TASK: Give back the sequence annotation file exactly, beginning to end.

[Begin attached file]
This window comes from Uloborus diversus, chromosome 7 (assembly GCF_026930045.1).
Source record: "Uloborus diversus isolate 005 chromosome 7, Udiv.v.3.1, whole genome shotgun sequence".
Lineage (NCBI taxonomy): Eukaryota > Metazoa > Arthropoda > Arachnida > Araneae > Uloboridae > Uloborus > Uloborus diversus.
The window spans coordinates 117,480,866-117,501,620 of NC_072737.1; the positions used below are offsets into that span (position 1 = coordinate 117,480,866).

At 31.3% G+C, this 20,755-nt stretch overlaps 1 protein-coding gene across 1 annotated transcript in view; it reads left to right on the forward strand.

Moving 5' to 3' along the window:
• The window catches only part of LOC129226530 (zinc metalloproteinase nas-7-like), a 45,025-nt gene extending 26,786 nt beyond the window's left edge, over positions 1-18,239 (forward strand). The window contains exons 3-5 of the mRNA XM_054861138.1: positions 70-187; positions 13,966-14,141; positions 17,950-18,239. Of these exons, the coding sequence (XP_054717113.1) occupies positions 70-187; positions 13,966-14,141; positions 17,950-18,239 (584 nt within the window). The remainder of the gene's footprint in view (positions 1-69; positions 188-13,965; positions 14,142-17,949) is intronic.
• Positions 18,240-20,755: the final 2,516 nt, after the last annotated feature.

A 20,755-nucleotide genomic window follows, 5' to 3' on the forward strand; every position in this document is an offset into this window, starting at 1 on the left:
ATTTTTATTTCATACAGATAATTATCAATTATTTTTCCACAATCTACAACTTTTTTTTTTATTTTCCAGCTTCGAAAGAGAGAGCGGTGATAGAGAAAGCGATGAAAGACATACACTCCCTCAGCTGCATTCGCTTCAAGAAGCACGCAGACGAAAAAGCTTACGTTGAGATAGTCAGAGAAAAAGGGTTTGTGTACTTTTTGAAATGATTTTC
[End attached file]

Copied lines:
This window comes from Uloborus diversus, chromosome 7 (assembly GCF_026930045.1).
Source record: "Uloborus diversus isolate 005 chromosome 7, Udiv.v.3.1, whole genome shotgun sequence".
Lineage (NCBI taxonomy): Eukaryota > Metazoa > Arthropoda > Arachnida > Araneae > Uloboridae > Uloborus > Uloborus diversus.
The window spans coordinates 117,480,866-117,501,620 of NC_072737.1; the positions used below are offsets into that span (position 1 = coordinate 117,480,866).

At 31.3% G+C, this 20,755-nt stretch overlaps 1 protein-coding gene across 1 annotated transcript in view; it reads left to right on the forward strand.

Moving 5' to 3' along the window:
• The window catches only part of LOC129226530 (zinc metalloproteinase nas-7-like), a 45,025-nt gene extending 26,786 nt beyond the window's left edge, over positions 1-18,239 (forward strand). The window contains exons 3-5 of the mRNA XM_054861138.1: positions 70-187; positions 13,966-14,141; positions 17,950-18,239. Of these exons, the coding sequence (XP_054717113.1) occupies positions 70-187; positions 13,966-14,141; positions 17,950-18,239 (584 nt within the window). The remainder of the gene's footprint in view (positions 1-69; positions 188-13,965; positions 14,142-17,949) is intronic.
• Positions 18,240-20,755: the final 2,516 nt, after the last annotated feature.

A 20,755-nucleotide genomic window follows, 5' to 3' on the forward strand; every position in this document is an offset into this window, starting at 1 on the left:
ATTTTTATTTCATACAGATAATTATCAATTATTTTTCCACAATCTACAACTTTTTTTTTTATTTTCCAGCTTCGAAAGAGAGAGCGGTGATAGAGAAAGCGATGAAAGACATACACTCCCTCAGCTGCATTCGCTTCAAGAAGCACGCAGACGAAAAAGCTTACGTTGAGATAGTCAGAGAAAAAGGGTTTGTGTACTTTTTGAAATGATTTTC